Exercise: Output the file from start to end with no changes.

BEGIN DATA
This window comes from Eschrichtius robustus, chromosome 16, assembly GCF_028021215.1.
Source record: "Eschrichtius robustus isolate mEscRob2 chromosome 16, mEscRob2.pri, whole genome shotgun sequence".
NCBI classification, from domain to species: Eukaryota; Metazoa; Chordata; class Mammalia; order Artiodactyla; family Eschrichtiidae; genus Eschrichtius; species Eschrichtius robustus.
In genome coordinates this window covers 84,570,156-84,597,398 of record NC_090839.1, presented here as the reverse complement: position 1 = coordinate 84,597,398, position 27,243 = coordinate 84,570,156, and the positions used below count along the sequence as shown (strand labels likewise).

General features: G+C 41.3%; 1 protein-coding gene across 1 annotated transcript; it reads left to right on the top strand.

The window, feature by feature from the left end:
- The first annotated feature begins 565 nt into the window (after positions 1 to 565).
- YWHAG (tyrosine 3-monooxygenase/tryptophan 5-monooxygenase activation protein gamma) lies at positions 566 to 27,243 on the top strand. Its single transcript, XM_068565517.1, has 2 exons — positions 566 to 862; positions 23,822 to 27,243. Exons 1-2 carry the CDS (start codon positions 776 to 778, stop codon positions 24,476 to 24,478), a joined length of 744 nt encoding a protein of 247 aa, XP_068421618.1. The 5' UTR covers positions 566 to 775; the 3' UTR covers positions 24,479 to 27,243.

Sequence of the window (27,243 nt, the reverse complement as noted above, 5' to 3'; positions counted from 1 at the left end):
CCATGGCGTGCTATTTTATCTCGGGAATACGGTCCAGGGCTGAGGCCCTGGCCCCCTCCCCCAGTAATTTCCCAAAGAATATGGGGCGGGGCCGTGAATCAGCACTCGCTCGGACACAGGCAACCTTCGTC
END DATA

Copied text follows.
This window comes from Eschrichtius robustus, chromosome 16, assembly GCF_028021215.1.
Source record: "Eschrichtius robustus isolate mEscRob2 chromosome 16, mEscRob2.pri, whole genome shotgun sequence".
NCBI classification, from domain to species: Eukaryota; Metazoa; Chordata; class Mammalia; order Artiodactyla; family Eschrichtiidae; genus Eschrichtius; species Eschrichtius robustus.
In genome coordinates this window covers 84,570,156-84,597,398 of record NC_090839.1, presented here as the reverse complement: position 1 = coordinate 84,597,398, position 27,243 = coordinate 84,570,156, and the positions used below count along the sequence as shown (strand labels likewise).

General features: G+C 41.3%; 1 protein-coding gene across 1 annotated transcript; it reads left to right on the top strand.

The window, feature by feature from the left end:
- The first annotated feature begins 565 nt into the window (after positions 1 to 565).
- YWHAG (tyrosine 3-monooxygenase/tryptophan 5-monooxygenase activation protein gamma) lies at positions 566 to 27,243 on the top strand. Its single transcript, XM_068565517.1, has 2 exons — positions 566 to 862; positions 23,822 to 27,243. Exons 1-2 carry the CDS (start codon positions 776 to 778, stop codon positions 24,476 to 24,478), a joined length of 744 nt encoding a protein of 247 aa, XP_068421618.1. The 5' UTR covers positions 566 to 775; the 3' UTR covers positions 24,479 to 27,243.

Sequence of the window (27,243 nt, the reverse complement as noted above, 5' to 3'; positions counted from 1 at the left end):
CCATGGCGTGCTATTTTATCTCGGGAATACGGTCCAGGGCTGAGGCCCTGGCCCCCTCCCCCAGTAATTTCCCAAAGAATATGGGGCGGGGCCGTGAATCAGCACTCGCTCGGACACAGGCAACCTTCGTC